Another nationalist movement that hoped to win independence through the power of Sibelius was the Biafran independence movement from Nigeria in 1967. You can listen to it here. When you consider the horror of the genocide and campaign of famine perpetrated against the Biafran people, it is very moving to hear this anthem.

But now I must run and prepare for another week, but I will listen to Finlandia while I tidy away the detritus of the weekend. Enjoy this video along with me:

Thursday, March 3, 2011

More Finnish skiing news!

Finland now has 4 medals in Oslo. The women's relay team took home the bronze. Thanks to Barbara for keeping me up to speed. The women's relay team members are Pirjo Muranen, Aino-Kaisa Saarinen, Riitta-Liisa Roponen and Krista Lähteenmäki. You can read the results here on Hesari. Make sure you have your Google translate fired up!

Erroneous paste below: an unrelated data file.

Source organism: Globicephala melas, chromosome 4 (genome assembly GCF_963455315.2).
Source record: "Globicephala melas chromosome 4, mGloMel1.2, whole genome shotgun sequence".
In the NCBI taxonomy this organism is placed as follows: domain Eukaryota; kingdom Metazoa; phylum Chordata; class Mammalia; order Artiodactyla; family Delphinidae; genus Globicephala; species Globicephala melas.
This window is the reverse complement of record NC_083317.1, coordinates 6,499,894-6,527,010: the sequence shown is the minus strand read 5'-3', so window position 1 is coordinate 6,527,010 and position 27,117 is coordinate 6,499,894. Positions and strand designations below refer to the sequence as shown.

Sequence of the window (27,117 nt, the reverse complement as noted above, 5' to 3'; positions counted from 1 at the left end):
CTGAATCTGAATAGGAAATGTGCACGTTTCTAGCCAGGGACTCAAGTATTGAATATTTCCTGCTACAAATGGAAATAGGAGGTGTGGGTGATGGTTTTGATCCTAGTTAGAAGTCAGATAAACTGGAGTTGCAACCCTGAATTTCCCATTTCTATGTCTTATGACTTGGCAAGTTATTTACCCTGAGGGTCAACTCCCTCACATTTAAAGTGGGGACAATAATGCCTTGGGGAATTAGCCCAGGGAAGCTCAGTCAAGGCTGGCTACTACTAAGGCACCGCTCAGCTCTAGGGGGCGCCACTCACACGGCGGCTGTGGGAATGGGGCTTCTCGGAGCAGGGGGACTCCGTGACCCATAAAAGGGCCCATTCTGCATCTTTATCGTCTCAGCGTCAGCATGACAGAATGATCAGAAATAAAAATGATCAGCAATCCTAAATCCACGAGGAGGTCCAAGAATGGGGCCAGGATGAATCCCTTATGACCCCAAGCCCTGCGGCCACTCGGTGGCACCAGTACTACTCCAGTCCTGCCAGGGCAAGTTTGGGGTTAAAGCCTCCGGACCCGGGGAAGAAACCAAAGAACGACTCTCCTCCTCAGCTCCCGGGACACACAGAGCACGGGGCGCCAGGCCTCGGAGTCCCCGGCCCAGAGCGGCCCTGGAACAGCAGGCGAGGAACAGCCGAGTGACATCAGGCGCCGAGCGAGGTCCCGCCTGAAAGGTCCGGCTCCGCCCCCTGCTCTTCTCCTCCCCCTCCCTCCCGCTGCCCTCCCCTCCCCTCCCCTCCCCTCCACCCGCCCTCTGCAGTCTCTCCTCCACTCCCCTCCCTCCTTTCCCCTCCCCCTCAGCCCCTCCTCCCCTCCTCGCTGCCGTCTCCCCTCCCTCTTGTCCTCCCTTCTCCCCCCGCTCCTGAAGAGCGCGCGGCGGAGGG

Finnish skier finishes first in Oslo

This post is really an opportunity to share some vacation photos with a friend, but I do have some Finnish news at the end of the post.

We recently spent 2 nights in beautiful Jackson, N.H. We have had many wonderful family outings in the Mount Washington valley. This was our first visit to Jackson and I am sure we will be back. We skied one day at the Jackson XC center and on our way home we skied a half day at Black Mountain. Skiing at Black Mountain was the most fun that I have ever had on down hill skis. If you want more information about restaurants and the like, please send me a comment.